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TCU 360

All TCU. All the time.

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Men’s Basketball – Frogs start season with loss at home

Players and coaches shuffled into the press room after Saturday’s 68-59 loss to Division II Tarleton State, perhaps looking for more answers than the reporters there to ask about TCU’s first home-opener loss in 24 years.TCU fell before a Daniel-Meyer Coliseum crowd that watched the Texans (2-0) dominate the paint in almost every aspect. Tarleton out rebounded an overmatched TCU team 43-29, and Texans forward Mookie Works had more blocks (5) and almost as many rebounds (11) as the entire TCU starting five (0 and 14).

TCU head coach Neil Dougherty said Tarleton did not look like a Division II team.

“I have to give credit to Tarleton, that’s a good basketball team,” Dougherty said. “That team is very athletic.”

Works said the Texans may be Division II, but they still have the heart to beat upper-level teams.

“We have a saying: ‘We’re a team, we’re a family, we believe,'” Works said. “So we kept believing and we kept our heads on straight.”

The Frogs made frequent adjustments on defense, applying a full court press that resulted in 17 first-half Tarleton turnovers, six by guard LaShon Sheffield. Poor TCU offense and timely long-range shooting by the Texans kept Tarleton in the game, and the Frogs finished a frustrating and sloppy first half tied at 33.

Dougherty said the team wasted an opportunity to put the game away early.

“If we had shot well in the first half when we were forcing turnovers, it would’ve been a different game,” Dougherty said.

The Frogs quickly ran into problems in the second half when the referees tightened up the game. TCU was called for several touch fouls on the perimeter, and the officiating crew even cracked down on usually lax carrying and traveling penalties.

Foul trouble forced the Frogs to abandon the full-court pressure and zone defense that was so effective in the first half for a man-to-man tactic that failed to cause turnovers; the Texans only committed seven in the second half.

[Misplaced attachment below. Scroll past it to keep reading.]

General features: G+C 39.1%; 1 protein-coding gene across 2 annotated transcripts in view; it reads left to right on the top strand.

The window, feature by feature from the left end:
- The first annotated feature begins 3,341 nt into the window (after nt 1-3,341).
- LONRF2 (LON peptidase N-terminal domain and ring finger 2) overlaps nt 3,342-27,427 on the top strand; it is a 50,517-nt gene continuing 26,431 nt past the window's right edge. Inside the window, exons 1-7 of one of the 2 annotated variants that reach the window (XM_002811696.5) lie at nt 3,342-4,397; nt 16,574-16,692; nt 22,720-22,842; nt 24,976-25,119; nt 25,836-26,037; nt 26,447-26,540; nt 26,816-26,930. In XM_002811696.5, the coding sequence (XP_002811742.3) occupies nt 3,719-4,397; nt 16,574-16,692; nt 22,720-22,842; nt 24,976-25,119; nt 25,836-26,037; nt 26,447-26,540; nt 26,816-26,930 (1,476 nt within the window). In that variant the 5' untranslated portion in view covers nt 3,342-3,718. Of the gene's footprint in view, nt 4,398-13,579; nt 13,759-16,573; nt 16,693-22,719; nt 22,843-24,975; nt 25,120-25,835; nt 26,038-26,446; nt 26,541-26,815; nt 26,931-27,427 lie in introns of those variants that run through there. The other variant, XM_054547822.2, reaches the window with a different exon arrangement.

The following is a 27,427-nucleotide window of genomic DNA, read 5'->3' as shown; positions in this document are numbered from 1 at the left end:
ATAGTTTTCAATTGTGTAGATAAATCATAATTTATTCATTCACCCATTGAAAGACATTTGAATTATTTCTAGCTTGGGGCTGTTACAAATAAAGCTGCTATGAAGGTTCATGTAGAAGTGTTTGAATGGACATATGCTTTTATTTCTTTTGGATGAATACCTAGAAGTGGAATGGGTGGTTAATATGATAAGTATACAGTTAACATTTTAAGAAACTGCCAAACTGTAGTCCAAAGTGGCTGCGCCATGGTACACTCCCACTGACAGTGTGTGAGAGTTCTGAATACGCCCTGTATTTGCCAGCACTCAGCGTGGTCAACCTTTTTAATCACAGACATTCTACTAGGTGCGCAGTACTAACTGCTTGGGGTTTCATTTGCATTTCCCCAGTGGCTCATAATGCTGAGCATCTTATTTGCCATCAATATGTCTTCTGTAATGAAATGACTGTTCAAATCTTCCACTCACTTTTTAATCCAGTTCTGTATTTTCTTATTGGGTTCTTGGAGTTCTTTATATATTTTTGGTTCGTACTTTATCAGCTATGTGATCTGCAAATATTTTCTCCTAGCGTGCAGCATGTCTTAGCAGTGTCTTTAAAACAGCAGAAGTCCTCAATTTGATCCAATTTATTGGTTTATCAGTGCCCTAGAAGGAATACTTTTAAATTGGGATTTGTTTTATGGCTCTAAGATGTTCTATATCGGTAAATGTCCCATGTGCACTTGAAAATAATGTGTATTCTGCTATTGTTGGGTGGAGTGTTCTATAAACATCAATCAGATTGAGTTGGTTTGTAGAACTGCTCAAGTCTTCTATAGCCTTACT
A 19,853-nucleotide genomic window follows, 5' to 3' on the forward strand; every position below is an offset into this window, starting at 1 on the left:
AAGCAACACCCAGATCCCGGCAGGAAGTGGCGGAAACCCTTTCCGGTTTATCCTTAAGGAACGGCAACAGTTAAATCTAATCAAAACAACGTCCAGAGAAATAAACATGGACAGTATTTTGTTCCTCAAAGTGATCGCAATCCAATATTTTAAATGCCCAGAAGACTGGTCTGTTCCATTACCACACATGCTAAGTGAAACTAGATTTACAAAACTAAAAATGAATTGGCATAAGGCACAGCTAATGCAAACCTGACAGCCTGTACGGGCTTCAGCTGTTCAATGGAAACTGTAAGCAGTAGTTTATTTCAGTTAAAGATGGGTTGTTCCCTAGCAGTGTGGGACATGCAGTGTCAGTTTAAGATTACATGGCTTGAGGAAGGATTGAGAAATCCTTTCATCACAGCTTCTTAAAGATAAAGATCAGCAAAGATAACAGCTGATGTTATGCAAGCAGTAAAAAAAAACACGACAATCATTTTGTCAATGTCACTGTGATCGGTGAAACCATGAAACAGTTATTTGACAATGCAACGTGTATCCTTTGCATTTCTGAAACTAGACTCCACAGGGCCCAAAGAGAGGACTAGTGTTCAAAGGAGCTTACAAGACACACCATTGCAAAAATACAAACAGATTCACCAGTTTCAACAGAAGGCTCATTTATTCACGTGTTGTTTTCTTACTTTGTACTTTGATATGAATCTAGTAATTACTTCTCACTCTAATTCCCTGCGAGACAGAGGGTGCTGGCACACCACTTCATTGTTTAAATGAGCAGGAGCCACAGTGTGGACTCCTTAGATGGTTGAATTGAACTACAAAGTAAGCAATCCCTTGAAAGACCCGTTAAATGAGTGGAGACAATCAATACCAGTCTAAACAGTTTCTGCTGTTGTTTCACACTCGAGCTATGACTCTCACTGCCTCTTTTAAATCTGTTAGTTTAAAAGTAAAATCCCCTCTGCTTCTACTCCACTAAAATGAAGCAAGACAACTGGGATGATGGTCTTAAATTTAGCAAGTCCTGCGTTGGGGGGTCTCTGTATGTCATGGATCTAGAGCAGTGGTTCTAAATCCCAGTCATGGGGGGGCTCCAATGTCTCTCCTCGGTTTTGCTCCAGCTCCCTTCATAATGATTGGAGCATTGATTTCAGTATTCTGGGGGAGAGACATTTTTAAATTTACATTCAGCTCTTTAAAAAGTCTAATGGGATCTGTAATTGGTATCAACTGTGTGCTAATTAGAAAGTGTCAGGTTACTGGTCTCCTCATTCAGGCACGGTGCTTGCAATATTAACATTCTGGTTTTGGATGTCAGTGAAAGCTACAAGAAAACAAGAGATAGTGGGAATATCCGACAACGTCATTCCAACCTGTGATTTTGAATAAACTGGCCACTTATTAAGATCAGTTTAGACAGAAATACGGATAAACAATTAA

Four out of the five TCU starters finished the game with four fouls.

Dougherty said the Frogs’ sudden foul trouble hurt their defensive intensity.

“We had to back off some,” Dougherty said. “That changes a lot of what you can do defensively.”

TCU senior guard Nile Murry would not elaborate on the referees’ tightly called game, despite the frustration often evident on the faces of the players on both teams.

“We’re not going to get into the referees,” Murry said. “We just have to play smarter.”

The Frogs stagnant first-half offense turned even worse in the second, as TCU shot a 25.9 percent field goal percentage, 25 percent three-point percentage and 52.9 free throw percentage. Sophomore guard Brent Hackett made one of six attempts and the Frogs missed seven of their final eight overall.

“If we had hit free throws, we’d have still been in the game instead of having to take three-pointers,” Murry said.

TCU’s already thin rotation, which is missing senior forward Chudi Chinweze and junior guard Neil P. Dougherty (both to knee injuries), almost took another hit when Hackett dislocated his shoulder late in the second half. The shoulder came out, but was put back into place, and Hackett played a few more minutes before finishing the game on the bench, coach Dougherty said.

Hackett down played the seriousness of the injury.

“I’m fine. It’ll be fine,” Hackett said. “It’ll just be sore the next day.

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